John the Baptist chose an unconventional style of ministry because he wanted to remind the people of the Prophet Elijah who had lived centuries before him. Elijah was known for preparing people for the new thing that God was about to do.

Who are the “John the Baptists” and the “Elijahs” who have helped you prepare for the new thing that God wanted to do in your life? How did they help you to take a new step in trusting the new future that God had in mind for you?

During the sermon, we showed the video testimony of Patrick Shannon who experienced spiritual transformation thanks to many “John the Baptists” who loved and encouraged him through a United Methodist Church in the Dayton, Ohio area. Like John the Baptist, they pointed him to Jesus who continues to make a difference in his life. Here is his testimony:

How can our church be like John the Baptist for the people in our community? In what ways might God be calling us to be a welcoming, inclusive, encouraging, and nurturing community of faith for the people in our church and community?

Pastor Robert shared in the sermon how pointing people to Jesus is like pointing a spotlight away from ourselves and upon Jesus. When we do that, people are drawn closer to Jesus who offers hope and new life and who takes away the sins of the world.

What can help us remember to shine the spotlight on Jesus rather than upon ourselves?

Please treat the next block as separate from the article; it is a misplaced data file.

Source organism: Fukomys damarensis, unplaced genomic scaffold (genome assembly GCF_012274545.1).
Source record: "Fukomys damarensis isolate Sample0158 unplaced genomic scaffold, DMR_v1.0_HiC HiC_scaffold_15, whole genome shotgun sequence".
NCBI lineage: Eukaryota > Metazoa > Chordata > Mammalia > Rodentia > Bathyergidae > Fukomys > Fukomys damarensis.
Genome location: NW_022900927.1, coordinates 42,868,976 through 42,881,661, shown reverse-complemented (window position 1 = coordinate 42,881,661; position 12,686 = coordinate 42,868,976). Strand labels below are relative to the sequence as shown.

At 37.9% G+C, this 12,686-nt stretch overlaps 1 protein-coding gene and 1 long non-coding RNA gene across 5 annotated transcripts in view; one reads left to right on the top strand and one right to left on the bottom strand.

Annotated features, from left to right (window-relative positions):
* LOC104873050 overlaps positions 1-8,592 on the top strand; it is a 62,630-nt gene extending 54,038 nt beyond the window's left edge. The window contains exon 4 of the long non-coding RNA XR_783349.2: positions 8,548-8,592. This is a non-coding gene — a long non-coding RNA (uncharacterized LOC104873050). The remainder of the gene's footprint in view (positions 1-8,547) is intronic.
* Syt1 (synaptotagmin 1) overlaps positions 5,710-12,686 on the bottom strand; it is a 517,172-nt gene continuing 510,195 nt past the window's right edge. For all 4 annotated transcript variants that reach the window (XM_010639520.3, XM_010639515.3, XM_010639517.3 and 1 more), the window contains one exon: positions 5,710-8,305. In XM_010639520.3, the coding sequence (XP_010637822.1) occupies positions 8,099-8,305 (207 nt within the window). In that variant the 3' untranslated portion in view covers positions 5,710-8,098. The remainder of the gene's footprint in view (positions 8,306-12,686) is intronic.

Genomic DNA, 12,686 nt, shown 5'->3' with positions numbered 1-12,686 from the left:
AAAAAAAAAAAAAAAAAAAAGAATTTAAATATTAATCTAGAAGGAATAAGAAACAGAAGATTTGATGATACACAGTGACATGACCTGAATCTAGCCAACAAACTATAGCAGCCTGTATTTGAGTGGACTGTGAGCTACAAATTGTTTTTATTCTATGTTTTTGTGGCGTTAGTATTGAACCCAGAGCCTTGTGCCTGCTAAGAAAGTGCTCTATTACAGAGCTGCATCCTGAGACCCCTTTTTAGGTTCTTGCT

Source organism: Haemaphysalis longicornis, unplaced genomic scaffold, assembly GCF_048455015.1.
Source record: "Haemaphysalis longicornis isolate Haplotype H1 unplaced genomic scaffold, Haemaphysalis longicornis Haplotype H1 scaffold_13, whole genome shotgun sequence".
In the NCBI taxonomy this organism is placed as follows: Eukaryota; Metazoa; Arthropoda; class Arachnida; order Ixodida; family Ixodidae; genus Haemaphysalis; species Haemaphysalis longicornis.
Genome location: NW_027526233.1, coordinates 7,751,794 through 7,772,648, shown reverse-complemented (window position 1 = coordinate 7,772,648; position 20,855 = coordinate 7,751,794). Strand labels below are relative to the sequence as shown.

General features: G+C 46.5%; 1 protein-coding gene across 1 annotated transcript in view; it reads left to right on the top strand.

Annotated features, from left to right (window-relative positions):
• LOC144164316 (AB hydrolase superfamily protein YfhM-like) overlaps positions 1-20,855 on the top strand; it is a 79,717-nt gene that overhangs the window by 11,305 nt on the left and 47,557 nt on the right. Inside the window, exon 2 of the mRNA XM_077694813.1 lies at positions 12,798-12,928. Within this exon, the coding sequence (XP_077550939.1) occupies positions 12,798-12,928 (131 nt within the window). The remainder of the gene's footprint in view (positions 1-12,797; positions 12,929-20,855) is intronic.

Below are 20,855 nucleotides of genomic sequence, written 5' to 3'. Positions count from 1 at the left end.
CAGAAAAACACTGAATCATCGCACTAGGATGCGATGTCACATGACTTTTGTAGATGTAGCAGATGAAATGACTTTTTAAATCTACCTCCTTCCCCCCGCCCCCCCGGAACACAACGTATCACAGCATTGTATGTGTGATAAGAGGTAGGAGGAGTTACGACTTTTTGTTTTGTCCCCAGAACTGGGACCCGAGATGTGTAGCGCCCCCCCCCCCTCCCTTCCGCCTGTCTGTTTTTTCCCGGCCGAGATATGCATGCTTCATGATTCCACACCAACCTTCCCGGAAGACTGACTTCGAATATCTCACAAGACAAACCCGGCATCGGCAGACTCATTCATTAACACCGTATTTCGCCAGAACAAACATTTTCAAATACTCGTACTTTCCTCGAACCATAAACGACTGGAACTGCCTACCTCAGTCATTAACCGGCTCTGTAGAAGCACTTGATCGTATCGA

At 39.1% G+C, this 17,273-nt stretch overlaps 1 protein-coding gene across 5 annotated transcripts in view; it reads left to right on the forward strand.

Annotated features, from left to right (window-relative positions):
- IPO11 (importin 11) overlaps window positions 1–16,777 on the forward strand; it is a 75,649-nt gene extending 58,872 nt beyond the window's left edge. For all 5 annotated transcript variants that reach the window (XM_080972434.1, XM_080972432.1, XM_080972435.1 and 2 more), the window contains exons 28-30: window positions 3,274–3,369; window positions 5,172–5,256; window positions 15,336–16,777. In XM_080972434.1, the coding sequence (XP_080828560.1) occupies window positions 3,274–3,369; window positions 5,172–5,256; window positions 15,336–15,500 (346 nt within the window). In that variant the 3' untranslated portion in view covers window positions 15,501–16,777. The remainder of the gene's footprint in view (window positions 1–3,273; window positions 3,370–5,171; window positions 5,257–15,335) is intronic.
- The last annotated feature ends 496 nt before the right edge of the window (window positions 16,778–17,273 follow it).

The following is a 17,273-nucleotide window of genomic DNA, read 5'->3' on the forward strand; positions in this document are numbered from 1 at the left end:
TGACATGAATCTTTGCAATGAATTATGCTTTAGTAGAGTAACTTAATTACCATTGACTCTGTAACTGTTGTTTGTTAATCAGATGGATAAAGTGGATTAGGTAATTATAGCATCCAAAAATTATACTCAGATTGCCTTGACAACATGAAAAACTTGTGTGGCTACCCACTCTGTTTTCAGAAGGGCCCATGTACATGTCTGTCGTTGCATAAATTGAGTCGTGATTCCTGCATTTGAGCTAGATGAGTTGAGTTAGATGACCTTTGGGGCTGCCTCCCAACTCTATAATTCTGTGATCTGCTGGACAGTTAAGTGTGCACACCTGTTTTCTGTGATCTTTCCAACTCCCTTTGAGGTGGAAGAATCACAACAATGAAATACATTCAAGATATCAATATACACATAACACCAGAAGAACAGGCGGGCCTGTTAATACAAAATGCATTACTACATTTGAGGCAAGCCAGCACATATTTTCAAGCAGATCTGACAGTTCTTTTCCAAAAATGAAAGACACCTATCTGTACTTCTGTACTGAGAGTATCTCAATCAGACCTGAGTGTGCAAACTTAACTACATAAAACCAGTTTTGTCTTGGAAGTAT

Monday, January 13, 2020

Sunday Pastoral Prayer (Jan. 12/Baptism of the Lord Sunday) Athens First UMC

[Each year for Baptism of the Lord Sunday, the Holy Spirit invites us to renew our baptisms. People came forward to our baptismal font, touched the water, and took a smooth stone from the font. It’s always encouraging to see people of all ages come forward especially children with their families. For the sermon that includes Pastor Robert’s most memorable baptism he has ever officiated, click here.]

God of renewal, cleansing, transformation, and new life, thank you for the presence of your Holy Spirit in this place. Like a dove, you have descended upon us in a most powerful and very real way. 


For some of us, your Holy Spirit has reminded us of just how much you love us and call us your beloved. 


Maybe there are others who are finding it difficult to let go of past regrets, past hurts, things we could have done better or differently, and your Spirit fell upon us taking away that heavy weight that has been burdening us for so long.


And I wonder as I offer this prayer, if any of us might have felt a tug or even a push to respond to a new calling that you have in mind for us. A calling that would take us our of our comfort zones and lead us into a new direction of faithfulness.